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Running a business today is not what it used to be. Social media has changed things dramatically, and in order to succeed a company has to make the most of the available tools. Facebook, Twitter, Google+, Pintererst, YouTube, Instagram... the list of social media outlets goes on and on and every year it seems new ones are entering the fold. Franchises do well to make the most of these powerful new tools.
A survey conducted by Franchise Business Review found that 75 per cent of franchise companies are now using social media. 45 per cent of those companies use it to boost brand awareness, 24 per cent use it to attract new customers, and 11 per cent reported using it to recruit new franchisees.
Customers don’t feel connected to big corporations. They feel connected to local businesses. This is why franchisees can step in with their social media prescience to connect to existing and potential customers in their territory. The challenge is that without a social media policy, franchisees can manage their pages however they see fit, and because each franchise is independently owned, they can be difficult to control. The franchisor must be concerned with the performance of all franchisees, and a social media policy can add a level of quality assurance to a franchise’s social media campaigns.
Of all the franchises climbing aboard the social media express, only about half of them have a social media policy in place. There are four elements to a successful one. First of all, the franchisor should involve the franchisees in developing the policy. They will be much more likely to follow it if they helped define the rules. The second thing is to establish a central corporate account, and assign individual pages to each franchisee within that account. This way the franchisor can monitor everyone’s activity.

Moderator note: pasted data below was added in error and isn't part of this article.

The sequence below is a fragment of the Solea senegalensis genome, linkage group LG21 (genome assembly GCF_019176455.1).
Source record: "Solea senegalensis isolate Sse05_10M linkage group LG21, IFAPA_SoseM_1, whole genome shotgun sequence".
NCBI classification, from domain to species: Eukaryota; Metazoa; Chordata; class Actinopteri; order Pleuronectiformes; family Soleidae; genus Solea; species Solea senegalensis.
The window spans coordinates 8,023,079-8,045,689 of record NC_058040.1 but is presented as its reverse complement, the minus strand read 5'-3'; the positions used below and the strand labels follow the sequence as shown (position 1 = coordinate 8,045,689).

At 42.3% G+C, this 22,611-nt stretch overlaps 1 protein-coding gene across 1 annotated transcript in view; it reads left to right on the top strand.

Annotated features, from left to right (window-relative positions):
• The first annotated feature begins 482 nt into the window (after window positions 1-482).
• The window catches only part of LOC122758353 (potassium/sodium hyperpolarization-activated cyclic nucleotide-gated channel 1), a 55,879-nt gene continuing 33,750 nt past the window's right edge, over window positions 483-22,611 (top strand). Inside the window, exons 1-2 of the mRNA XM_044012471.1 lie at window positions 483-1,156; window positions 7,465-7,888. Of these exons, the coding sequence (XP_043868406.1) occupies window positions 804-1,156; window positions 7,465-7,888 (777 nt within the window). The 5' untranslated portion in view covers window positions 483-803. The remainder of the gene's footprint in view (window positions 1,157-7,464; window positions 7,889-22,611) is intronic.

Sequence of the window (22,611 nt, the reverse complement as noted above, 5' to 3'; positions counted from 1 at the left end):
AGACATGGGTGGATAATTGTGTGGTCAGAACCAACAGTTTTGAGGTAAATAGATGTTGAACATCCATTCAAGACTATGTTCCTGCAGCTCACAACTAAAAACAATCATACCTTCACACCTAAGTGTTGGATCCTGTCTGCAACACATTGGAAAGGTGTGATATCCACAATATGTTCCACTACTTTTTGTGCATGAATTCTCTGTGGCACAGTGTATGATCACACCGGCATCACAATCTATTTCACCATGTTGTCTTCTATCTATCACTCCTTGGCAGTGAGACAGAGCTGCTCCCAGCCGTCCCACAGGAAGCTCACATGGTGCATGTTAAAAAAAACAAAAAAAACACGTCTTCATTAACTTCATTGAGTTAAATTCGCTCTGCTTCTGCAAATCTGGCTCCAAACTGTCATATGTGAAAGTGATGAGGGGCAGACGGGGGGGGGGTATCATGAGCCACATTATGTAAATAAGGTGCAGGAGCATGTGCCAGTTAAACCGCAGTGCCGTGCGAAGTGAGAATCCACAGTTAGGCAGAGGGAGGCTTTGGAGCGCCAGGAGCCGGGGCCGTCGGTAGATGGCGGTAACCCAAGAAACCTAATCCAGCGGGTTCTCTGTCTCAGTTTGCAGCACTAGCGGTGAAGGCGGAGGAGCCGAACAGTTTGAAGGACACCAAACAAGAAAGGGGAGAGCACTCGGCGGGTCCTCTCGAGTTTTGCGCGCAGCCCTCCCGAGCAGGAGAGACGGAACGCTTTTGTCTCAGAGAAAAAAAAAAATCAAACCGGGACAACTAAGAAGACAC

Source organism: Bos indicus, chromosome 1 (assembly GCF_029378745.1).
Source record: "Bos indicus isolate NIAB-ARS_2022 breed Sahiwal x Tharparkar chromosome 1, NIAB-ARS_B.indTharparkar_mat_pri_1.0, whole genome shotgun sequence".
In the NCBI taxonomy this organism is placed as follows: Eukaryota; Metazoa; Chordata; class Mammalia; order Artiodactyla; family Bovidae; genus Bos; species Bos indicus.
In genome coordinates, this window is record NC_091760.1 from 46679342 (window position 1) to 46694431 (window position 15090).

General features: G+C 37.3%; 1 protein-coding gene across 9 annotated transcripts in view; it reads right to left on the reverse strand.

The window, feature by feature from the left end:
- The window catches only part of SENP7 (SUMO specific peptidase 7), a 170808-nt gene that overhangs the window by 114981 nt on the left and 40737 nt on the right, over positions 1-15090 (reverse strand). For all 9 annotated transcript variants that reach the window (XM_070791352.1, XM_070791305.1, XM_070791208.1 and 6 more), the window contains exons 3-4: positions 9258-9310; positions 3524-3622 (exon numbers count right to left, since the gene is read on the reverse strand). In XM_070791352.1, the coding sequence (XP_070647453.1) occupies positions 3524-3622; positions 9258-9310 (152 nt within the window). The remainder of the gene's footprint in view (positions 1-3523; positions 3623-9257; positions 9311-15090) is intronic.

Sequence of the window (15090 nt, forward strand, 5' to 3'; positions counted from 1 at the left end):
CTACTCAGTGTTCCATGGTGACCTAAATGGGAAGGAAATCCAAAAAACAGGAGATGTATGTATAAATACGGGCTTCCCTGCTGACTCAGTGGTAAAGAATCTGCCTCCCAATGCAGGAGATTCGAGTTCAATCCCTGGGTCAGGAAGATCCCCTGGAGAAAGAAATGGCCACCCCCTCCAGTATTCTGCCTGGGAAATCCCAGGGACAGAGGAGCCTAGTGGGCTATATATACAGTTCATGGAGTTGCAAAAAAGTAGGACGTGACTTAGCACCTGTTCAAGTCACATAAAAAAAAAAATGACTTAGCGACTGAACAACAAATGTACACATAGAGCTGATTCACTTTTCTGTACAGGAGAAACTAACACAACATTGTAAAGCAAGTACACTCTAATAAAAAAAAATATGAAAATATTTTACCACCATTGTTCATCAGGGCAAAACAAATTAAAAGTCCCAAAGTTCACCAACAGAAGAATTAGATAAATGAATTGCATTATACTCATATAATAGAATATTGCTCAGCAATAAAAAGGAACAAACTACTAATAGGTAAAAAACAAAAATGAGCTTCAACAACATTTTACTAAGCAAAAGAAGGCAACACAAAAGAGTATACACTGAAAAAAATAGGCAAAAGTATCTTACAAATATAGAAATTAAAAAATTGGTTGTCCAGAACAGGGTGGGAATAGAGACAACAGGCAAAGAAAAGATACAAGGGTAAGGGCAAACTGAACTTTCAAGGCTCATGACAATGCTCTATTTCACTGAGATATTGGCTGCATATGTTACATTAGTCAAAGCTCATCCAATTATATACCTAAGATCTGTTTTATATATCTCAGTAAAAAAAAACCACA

Third, the franchisor must provide training on the social media policy. This should be included as part of the franchisee training program that all partners go through.
And fourth, the franchisor should discourage over-reliance on social media outlets. It is important to recognize that they do not replace traditional sales and marketing methods like cold calling, but compliments those methods. Social media is just one more tool in the marketing repertoire.
Since everything is online, measuring campaign efficacy is different from conventional marketing strategies. Just because people view a Facebook page, or follow on Twitter, doesn’t mean they’re going to become customers.
There are many different metrics that one can track in determining how effective a social media campaign is. If it’s concerned with brand awareness, then you should measure reach, exposure, and volume. If it’s concerned with engagement, look at retweets, likes, comments, and favorites. If you want to drive more traffic to your website, look at URL clicks and shares. You can also look at your stats compared to the competition for an objective look at how well the campaign is performing.
Social media should be used to engage with potential customers, not just to promote products and services. It’s best to think of social media as an on-going conversation. Effective campaigns are the ones that get the most people involved. The more engaged people become, the more likely they are to become actual customers.